Advertisement
JIS News

Story Highlights

  • The Enfield main road was resurfaced and drainage and other supporting infrastructure constructed
  • The repairs have contributed to improvement in the relationship between the Police and citizens

More than 7,000 residents of Enfield and adjoining areas in St. Mary now have improved access to their communities, following the completion of rehabilitation works on the main road linking those districts.

The eight-kilometre Enfield main road, which serves other communities, such as May River and Sue River, and had deteriorated significantly over time, was resurfaced and drainage and other supporting infrastructure constructed at a cost of $92 million.

Funded by the Ministry of Transport, Works and Housing, the three-month project was implemented by the National Works Agency (NWA), and executed by contractor, Dwight’s Construction Limited.

The road was officially re-opened by State Minister for Transport, Works and Housing, Hon. Richard Azan, during a ceremony on July 17.

Mr. Azan commended the contractor “for doing a wonderful job” and appealed to the residents to assist in maintaining the roadway.

“The road belongs to you and we expect you to help us to maintain this road. I ask members of the community that, as part of your contribution, we go back to the days where communities spend time to maintain some of our roads. And, I ask that you try to form some community groups (through which) you can help in this regard,” he urged.

Mr. Azan also discouraged speeding along the road, in light of the many persons who use the thoroughfare.

“This road serves about seven big communities with six schools, and a number of churches. My appeal is that those who have to use (this) road, will use it with care,” the State Minister implored.

Meanwhile, the NWA’s Chief Executive Officer, E.G. Hunter, described the project’s completion as the fulfillment of a commitment made.

“Many months ago we came here, we saw a situation, and we made a promise, and I am very happy today to say that we kept our promise…to carry out a comprehensive rehabilitation of the road,” he said.

Member of Parliament for South East St. Mary, where the communities are located, Dr. Winston Green, said the newly rehabilitated road will significantly benefit the persons who use it.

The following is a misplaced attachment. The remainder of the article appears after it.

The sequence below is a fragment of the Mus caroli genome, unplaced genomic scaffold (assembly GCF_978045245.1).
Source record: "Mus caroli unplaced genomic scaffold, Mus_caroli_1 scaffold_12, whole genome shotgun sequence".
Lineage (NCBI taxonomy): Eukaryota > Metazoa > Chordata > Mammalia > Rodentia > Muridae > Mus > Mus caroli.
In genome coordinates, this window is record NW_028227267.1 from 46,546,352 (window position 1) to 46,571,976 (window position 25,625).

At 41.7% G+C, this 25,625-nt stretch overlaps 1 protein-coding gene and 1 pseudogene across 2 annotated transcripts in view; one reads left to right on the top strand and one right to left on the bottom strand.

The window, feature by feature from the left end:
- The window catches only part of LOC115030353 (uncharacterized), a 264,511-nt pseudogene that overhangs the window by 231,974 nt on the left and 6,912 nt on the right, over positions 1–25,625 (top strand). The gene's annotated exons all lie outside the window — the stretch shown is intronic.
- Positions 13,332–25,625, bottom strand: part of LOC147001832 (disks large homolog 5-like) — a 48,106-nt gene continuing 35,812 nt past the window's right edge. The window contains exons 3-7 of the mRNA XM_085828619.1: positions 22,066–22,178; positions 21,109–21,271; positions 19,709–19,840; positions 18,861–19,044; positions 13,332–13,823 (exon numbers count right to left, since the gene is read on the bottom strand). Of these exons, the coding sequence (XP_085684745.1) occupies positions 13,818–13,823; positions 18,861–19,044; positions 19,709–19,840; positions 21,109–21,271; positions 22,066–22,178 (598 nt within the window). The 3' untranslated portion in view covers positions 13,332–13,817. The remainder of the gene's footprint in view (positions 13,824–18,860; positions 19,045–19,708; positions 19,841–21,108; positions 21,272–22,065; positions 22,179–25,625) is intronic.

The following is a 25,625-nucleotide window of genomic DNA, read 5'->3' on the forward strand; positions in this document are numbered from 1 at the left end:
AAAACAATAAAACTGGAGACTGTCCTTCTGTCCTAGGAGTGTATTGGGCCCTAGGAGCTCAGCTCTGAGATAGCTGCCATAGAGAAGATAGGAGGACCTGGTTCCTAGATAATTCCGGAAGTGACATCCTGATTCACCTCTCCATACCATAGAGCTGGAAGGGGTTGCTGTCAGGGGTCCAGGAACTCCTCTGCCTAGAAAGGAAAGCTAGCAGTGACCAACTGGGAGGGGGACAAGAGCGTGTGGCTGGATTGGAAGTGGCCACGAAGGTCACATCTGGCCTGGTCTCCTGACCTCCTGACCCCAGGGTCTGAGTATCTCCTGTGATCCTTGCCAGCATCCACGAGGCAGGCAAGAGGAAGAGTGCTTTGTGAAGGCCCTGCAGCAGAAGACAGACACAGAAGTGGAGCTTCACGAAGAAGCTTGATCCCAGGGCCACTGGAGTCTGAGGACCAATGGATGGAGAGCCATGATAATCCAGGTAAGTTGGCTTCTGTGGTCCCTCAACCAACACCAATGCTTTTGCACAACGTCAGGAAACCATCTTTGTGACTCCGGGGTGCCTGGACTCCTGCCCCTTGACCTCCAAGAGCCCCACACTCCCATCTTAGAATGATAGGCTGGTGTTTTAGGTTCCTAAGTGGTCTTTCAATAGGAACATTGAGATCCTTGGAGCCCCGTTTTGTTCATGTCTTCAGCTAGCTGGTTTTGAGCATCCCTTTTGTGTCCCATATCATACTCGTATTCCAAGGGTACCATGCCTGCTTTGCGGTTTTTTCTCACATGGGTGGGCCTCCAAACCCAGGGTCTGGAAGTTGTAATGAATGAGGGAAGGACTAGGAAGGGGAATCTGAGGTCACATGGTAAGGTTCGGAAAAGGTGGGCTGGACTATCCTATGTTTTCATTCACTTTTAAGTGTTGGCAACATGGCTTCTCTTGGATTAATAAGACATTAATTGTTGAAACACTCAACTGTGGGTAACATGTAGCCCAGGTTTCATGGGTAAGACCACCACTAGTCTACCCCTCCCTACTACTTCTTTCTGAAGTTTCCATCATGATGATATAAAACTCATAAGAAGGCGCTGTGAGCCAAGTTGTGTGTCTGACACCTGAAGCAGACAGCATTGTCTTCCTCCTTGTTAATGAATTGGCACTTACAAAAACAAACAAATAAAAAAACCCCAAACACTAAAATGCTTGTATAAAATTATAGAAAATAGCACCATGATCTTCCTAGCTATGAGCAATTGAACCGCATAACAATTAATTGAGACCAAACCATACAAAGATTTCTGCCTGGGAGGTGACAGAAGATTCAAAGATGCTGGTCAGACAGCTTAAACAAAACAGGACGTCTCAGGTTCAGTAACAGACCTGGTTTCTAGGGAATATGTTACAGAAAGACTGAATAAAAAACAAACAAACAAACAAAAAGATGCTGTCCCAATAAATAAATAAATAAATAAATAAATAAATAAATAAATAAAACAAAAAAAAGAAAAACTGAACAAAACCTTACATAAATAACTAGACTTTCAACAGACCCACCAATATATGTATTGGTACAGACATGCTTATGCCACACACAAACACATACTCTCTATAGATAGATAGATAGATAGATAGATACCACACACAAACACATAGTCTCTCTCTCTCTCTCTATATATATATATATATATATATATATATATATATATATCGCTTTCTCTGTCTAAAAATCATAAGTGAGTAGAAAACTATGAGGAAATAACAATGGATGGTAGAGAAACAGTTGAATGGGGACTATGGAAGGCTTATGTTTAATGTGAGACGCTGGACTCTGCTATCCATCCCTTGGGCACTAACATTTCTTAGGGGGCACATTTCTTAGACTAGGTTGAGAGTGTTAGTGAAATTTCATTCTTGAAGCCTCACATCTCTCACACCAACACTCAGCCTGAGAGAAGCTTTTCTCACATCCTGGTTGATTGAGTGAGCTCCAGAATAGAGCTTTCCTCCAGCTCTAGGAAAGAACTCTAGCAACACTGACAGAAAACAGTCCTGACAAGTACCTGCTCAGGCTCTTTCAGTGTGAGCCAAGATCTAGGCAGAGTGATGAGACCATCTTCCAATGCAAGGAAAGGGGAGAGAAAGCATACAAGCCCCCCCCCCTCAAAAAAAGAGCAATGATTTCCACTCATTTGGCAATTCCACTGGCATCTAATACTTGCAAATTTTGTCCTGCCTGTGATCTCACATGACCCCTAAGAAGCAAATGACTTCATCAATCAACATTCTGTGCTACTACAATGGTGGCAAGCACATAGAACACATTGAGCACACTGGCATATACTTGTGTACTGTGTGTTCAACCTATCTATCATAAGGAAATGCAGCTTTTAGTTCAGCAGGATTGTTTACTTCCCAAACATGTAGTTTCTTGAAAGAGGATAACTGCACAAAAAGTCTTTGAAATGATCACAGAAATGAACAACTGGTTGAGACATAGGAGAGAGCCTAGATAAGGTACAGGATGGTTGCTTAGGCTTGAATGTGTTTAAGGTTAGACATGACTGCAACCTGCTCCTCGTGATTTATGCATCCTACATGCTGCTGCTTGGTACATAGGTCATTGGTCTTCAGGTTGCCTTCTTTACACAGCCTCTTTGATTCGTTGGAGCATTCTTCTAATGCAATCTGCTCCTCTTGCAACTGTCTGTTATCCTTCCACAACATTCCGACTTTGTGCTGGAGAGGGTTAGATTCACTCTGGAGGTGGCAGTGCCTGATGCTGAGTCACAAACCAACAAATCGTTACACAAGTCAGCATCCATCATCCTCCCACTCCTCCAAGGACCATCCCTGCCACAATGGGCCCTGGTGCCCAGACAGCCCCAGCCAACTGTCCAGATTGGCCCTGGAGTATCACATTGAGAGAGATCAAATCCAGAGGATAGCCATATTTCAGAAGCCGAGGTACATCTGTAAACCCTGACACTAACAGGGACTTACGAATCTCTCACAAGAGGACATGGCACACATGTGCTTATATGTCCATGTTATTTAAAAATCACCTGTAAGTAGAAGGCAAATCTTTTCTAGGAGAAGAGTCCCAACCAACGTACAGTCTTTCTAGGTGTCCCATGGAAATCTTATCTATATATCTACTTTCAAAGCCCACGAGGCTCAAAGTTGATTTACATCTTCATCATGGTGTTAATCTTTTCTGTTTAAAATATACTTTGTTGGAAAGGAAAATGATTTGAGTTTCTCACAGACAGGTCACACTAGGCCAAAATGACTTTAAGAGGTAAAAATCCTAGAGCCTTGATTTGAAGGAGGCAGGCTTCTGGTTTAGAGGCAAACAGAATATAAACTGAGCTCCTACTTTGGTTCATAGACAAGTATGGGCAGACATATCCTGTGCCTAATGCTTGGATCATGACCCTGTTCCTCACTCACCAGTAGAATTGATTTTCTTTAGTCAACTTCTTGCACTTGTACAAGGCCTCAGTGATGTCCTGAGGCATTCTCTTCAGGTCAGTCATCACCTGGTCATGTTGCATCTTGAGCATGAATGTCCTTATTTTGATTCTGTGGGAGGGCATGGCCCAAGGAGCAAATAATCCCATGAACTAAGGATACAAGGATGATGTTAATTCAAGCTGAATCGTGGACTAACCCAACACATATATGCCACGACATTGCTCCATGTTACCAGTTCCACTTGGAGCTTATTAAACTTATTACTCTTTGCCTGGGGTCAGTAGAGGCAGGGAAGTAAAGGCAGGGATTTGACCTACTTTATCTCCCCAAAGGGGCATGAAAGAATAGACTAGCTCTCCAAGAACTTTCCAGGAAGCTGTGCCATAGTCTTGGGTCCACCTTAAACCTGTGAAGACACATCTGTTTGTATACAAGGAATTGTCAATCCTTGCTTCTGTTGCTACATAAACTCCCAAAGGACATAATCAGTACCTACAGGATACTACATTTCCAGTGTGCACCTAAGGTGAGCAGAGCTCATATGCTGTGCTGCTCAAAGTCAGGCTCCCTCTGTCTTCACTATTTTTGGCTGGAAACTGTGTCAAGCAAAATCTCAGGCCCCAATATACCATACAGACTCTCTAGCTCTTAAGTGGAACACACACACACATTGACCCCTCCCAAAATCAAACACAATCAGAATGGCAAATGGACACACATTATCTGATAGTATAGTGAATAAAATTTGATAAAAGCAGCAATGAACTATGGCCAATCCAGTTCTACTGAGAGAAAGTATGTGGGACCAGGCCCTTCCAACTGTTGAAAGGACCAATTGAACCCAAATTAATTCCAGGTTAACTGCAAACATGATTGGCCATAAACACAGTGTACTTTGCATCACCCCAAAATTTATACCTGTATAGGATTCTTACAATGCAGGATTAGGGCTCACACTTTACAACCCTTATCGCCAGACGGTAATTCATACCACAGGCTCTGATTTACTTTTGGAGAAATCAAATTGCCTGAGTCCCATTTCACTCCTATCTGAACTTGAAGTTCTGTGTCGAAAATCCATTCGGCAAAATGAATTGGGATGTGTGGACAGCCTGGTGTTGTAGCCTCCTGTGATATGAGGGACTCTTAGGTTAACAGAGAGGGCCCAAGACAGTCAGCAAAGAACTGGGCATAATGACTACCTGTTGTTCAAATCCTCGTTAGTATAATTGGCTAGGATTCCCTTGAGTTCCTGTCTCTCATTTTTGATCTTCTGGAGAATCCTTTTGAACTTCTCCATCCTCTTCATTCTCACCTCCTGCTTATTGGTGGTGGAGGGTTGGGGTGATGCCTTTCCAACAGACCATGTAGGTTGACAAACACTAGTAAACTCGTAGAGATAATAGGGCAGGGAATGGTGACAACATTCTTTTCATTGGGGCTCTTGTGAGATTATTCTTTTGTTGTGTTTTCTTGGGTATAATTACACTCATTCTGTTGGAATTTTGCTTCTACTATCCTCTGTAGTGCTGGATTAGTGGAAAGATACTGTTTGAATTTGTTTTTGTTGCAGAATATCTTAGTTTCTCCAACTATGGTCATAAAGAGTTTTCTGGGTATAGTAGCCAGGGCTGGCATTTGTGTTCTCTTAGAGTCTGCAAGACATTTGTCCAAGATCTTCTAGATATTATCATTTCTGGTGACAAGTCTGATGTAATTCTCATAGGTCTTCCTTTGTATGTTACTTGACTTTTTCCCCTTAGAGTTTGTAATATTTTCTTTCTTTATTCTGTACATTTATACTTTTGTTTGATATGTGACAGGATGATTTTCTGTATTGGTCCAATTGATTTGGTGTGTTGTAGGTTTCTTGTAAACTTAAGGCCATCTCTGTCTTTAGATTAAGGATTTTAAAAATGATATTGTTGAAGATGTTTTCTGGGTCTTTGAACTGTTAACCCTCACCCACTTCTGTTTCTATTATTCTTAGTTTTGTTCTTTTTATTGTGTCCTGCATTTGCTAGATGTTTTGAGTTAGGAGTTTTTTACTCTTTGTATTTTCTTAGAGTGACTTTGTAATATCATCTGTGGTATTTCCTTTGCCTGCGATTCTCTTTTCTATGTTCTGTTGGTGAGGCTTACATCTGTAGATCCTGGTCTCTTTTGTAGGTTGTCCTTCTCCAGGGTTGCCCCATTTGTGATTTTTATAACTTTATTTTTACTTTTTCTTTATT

He pointed out that persons will now be able to reach their destination in a shorter time, and thanked the Ministry and the NWA for the work done.

Several residents, who spoke with JIS News, welcomed the repairs and expressed satisfaction with the quality of the work.

Flavius Laidley of Enfield said prior to the repairs, travelling along the corridor from Annotto Bay took as much as one hour for what would normally be a 10 to 15-minute journey.

Another Enfield resident, Jemaar McCaulsky, said he felt “very good” that the road has finally been repaired. He pointed out that previously, “no one wanted to come to Enfield,” because of the inconvenience caused by the poor road condition.

“So, like how the road has been fixed, many people will want to come up here, because up here is a nice place. It will do the communities a lot of good, because more businesses can start up, so that more people can get jobs,” he said.

Anthony Gutzmore of Juno Pen, also in Enfield, said the citizens of that district are “extremely pleased” that rehabilitation of the road has been completed, noting that “for too long, we were in a situation of it being almost impassable.”

He pointed out that the repairs have contributed to improvement in the relationship between the Police and citizens.

“The police claimed that it used to take them hours to come up here because of the bad road.  Now that the road has been repaired, they have been coming up here very frequently. As a matter of fact, the community and the police are now sharing a very good relationship and we are very pleased with that. The only thing we need to do is to ensure there is continuous maintenance of the road,” Mr. Gutzmore said.